Friday, December 23, 2005

Happy BudgieDays


Angelique wishing Happy Holidays showing

Nefi Beni Kefi

URL: http://research.amnh.org/users/corthals/

Monday, December 19, 2005

More about the World of Parrots

• Descended from dinosaurs. Some are thought to have lived in the same areas of South America for a million years.
• 350 known species in the world.
• Among the smartest of birds, along with crows, jays and mynah birds. The average parrot tests at the level of primates and can learn to speak with comprehension. Alex, an African Grey parrot, is a longtime subject of Dr. Irene Pepperberg at Brandeis University in Waltham, Mass. Alex has learned to read phonetically and can count.
• They mate for life. Will come when they hear one of their flock in trouble – this is often how many are caught by poachers.
• The larger the parrot, the longer the lifespan. Large macaws can live to more than 100, while a budgie can live into its 20s. An Amazon can live to 70.
• They’re destructive, and are able to exert hundreds of pounds of pressure with their can-openerlike beaks. Large birds can chisel at walls, and can quickly turn broomsticks, furniture, even kitchen cabinets into toothpicks.
• Largest is a Hyacinth macaw with a 4-foot wingspan and a beak-to-tail length of 3 feet.
• Smallest are pygmy parrots, which measure 3.6 inches long and are found only in New Guinea and nearby islands.
• Heaviest are the male Kakapo at 61/2 pounds. Flightless, they live in New Zealand and are highly endangered, with only 62 Kakapos left in the wild.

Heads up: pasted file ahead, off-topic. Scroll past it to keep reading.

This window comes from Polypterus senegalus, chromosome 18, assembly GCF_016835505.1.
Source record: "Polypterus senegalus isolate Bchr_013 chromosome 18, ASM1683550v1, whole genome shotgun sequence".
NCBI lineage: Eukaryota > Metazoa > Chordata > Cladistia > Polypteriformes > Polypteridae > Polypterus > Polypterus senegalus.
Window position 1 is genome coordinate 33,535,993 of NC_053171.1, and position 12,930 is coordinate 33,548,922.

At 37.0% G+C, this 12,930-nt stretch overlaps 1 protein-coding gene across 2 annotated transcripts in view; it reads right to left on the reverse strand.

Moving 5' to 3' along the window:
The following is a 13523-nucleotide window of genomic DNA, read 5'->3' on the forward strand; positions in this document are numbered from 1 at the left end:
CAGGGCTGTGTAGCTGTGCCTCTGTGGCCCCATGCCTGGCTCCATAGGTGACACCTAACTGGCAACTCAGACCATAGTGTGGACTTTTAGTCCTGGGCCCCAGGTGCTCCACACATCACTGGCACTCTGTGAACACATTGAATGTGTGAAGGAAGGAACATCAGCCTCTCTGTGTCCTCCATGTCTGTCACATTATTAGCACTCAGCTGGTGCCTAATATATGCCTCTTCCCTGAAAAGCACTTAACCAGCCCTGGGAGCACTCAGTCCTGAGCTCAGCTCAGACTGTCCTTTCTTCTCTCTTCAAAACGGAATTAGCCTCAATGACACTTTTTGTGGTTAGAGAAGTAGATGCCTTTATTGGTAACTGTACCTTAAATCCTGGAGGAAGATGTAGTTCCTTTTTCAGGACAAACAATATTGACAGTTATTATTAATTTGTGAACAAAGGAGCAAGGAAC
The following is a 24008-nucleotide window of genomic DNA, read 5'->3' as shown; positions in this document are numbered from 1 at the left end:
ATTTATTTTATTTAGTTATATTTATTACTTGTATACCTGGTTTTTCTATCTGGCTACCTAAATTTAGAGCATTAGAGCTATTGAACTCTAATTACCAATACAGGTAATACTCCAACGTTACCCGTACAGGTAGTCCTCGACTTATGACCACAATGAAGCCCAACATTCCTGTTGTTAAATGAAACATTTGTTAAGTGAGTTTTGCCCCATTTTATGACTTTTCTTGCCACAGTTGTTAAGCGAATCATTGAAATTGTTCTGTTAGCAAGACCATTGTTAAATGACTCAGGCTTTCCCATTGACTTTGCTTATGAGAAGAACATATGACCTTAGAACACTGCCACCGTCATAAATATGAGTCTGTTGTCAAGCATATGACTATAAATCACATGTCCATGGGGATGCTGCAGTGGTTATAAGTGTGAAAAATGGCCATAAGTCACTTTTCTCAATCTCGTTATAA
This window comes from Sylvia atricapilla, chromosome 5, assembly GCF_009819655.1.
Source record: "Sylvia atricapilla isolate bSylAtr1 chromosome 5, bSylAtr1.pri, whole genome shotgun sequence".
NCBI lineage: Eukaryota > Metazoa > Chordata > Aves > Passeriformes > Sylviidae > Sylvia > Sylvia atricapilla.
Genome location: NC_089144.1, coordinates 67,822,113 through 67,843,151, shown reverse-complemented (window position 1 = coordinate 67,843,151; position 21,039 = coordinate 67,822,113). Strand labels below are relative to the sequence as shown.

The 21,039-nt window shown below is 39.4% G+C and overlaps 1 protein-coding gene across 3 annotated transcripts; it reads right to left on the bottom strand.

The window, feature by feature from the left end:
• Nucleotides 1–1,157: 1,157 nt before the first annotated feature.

• More presidents have had birds than cats as pets. William McKinley appointed his parrot, named Washington Post, the official White House greeter.

Friday, December 09, 2005

Parrots help people overcome mental illness

PARROT power has helped a group of volunteers overcome mental health problems and get back into the working routine.
The National Parrot Sanctuary in Friskney has allowed the group of 16 to work one day a week in their grounds over the past 18 months.
Working with the sanctuary's 500-plus birds has helped volunteers work towards Achievement Awards, which were presented to them on Friday by East Lindsey District Council's chief executive Nigel Howells.
The placement came about after a partnership was developed between the sanctuary, the Shaw Trust charity and Lincolnshire Partnership NHS Trust. "The sanctuary has provided a fantastic stepping stone to work for our clients and empowered many people to achieve qualifications and progressions into work, even self employment," said Shaw Trust area manager Debbie Brackner.